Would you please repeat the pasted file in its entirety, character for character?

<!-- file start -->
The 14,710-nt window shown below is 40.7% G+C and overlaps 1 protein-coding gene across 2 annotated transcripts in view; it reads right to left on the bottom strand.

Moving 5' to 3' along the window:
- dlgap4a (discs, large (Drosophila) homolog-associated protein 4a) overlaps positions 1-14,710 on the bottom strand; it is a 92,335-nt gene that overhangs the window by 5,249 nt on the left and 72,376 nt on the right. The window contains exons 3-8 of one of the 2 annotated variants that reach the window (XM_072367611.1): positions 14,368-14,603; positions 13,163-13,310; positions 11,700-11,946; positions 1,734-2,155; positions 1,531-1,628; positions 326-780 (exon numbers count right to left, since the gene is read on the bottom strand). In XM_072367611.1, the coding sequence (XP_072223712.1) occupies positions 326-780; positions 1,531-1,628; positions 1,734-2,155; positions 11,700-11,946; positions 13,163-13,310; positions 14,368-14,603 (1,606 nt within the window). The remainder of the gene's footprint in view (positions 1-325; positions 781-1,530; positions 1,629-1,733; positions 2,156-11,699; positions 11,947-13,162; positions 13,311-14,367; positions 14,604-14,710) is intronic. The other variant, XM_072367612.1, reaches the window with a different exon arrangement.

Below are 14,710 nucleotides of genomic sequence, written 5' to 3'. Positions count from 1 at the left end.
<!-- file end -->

The 14,710-nt window shown below is 40.7% G+C and overlaps 1 protein-coding gene across 2 annotated transcripts in view; it reads right to left on the bottom strand.

Moving 5' to 3' along the window:
- dlgap4a (discs, large (Drosophila) homolog-associated protein 4a) overlaps positions 1-14,710 on the bottom strand; it is a 92,335-nt gene that overhangs the window by 5,249 nt on the left and 72,376 nt on the right. The window contains exons 3-8 of one of the 2 annotated variants that reach the window (XM_072367611.1): positions 14,368-14,603; positions 13,163-13,310; positions 11,700-11,946; positions 1,734-2,155; positions 1,531-1,628; positions 326-780 (exon numbers count right to left, since the gene is read on the bottom strand). In XM_072367611.1, the coding sequence (XP_072223712.1) occupies positions 326-780; positions 1,531-1,628; positions 1,734-2,155; positions 11,700-11,946; positions 13,163-13,310; positions 14,368-14,603 (1,606 nt within the window). The remainder of the gene's footprint in view (positions 1-325; positions 781-1,530; positions 1,629-1,733; positions 2,156-11,699; positions 11,947-13,162; positions 13,311-14,367; positions 14,604-14,710) is intronic. The other variant, XM_072367612.1, reaches the window with a different exon arrangement.

Below are 14,710 nucleotides of genomic sequence, written 5' to 3'. Positions count from 1 at the left end.